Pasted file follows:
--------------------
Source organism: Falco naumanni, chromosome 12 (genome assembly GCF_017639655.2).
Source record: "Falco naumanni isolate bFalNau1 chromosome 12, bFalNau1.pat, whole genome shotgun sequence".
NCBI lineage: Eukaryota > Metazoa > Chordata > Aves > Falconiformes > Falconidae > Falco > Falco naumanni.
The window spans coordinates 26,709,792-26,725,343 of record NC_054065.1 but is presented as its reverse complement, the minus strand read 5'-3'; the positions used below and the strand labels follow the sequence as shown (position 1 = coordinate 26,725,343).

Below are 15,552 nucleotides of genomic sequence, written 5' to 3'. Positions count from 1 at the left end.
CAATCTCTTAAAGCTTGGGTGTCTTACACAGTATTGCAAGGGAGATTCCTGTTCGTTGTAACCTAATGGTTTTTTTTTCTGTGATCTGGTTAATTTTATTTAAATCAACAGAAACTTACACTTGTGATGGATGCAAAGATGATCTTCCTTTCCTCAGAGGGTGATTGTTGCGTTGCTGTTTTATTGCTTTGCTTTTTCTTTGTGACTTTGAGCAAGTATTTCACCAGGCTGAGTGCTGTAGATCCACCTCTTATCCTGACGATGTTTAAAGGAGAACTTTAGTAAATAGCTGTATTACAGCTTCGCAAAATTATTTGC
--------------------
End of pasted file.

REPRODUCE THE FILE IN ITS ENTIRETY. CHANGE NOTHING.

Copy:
Source organism: Falco naumanni, chromosome 12 (genome assembly GCF_017639655.2).
Source record: "Falco naumanni isolate bFalNau1 chromosome 12, bFalNau1.pat, whole genome shotgun sequence".
NCBI lineage: Eukaryota > Metazoa > Chordata > Aves > Falconiformes > Falconidae > Falco > Falco naumanni.
The window spans coordinates 26,709,792-26,725,343 of record NC_054065.1 but is presented as its reverse complement, the minus strand read 5'-3'; the positions used below and the strand labels follow the sequence as shown (position 1 = coordinate 26,725,343).

Below are 15,552 nucleotides of genomic sequence, written 5' to 3'. Positions count from 1 at the left end.
CAATCTCTTAAAGCTTGGGTGTCTTACACAGTATTGCAAGGGAGATTCCTGTTCGTTGTAACCTAATGGTTTTTTTTTCTGTGATCTGGTTAATTTTATTTAAATCAACAGAAACTTACACTTGTGATGGATGCAAAGATGATCTTCCTTTCCTCAGAGGGTGATTGTTGCGTTGCTGTTTTATTGCTTTGCTTTTTCTTTGTGACTTTGAGCAAGTATTTCACCAGGCTGAGTGCTGTAGATCCACCTCTTATCCTGACGATGTTTAAAGGAGAACTTTAGTAAATAGCTGTATTACAGCTTCGCAAAATTATTTGC